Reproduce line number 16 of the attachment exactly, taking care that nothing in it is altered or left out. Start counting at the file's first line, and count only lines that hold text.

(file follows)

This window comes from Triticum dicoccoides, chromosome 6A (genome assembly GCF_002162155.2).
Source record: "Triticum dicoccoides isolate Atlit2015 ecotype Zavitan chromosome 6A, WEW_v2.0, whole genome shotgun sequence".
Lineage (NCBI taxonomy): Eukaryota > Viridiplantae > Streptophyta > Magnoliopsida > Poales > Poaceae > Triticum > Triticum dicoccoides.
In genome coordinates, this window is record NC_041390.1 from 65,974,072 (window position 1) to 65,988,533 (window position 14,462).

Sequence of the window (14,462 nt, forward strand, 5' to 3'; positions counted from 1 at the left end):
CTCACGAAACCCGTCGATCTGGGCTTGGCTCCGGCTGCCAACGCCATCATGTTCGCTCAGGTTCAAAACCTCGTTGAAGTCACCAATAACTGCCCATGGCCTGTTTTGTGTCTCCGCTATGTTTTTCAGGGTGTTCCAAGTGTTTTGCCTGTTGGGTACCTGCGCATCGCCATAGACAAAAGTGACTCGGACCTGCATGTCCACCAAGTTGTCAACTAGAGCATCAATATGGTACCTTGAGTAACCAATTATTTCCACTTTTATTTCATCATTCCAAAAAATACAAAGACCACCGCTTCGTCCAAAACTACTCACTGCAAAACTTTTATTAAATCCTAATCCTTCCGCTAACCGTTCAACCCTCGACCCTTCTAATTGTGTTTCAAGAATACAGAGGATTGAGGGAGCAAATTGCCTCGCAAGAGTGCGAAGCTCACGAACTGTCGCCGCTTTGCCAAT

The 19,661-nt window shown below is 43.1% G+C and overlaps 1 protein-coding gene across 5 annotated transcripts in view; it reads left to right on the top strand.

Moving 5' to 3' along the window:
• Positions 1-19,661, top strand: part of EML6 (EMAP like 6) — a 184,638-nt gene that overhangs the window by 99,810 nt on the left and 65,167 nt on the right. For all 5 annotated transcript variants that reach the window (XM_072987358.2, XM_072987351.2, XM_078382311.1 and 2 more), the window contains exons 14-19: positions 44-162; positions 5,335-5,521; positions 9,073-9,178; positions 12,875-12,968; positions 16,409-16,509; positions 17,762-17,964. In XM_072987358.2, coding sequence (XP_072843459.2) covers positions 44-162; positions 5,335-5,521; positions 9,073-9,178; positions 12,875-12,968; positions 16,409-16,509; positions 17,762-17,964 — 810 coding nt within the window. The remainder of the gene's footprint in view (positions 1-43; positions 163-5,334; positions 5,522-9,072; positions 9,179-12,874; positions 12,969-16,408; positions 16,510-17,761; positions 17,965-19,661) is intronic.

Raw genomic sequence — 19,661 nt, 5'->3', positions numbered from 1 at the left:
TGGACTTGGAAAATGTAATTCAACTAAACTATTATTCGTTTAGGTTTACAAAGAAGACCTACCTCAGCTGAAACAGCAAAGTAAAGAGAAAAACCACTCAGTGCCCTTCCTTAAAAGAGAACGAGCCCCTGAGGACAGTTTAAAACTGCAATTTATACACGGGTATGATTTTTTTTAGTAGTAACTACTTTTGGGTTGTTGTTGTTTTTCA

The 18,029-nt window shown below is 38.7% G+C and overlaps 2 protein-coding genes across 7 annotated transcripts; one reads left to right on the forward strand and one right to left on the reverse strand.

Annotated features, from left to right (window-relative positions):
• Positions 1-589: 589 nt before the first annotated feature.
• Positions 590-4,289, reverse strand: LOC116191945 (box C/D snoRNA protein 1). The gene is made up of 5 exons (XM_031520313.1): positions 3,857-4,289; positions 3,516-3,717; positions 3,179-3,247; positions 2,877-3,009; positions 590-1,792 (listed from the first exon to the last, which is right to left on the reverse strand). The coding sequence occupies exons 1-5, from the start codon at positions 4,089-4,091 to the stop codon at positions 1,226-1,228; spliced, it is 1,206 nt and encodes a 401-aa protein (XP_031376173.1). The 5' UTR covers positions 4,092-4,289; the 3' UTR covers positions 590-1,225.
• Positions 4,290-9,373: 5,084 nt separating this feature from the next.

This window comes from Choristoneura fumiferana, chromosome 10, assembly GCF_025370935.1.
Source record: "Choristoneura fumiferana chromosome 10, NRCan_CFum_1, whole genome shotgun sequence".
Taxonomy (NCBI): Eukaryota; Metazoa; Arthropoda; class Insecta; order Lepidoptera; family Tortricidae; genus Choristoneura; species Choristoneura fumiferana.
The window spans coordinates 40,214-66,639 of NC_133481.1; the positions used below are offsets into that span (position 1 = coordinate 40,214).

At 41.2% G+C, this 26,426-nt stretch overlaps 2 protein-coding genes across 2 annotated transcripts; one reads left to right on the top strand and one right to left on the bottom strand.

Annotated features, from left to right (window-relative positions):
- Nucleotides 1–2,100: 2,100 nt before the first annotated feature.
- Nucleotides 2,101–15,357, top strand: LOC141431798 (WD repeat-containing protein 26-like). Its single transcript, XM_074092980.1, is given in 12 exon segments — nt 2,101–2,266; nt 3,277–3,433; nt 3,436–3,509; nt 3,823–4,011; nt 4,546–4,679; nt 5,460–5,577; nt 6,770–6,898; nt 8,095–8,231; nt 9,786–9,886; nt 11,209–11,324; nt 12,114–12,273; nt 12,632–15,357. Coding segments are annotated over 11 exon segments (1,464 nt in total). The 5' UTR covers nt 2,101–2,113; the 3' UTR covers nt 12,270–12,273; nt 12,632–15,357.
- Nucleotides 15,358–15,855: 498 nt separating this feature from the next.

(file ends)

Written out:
• Positions 4,290-9,373: 5,084 nt separating this feature from the next.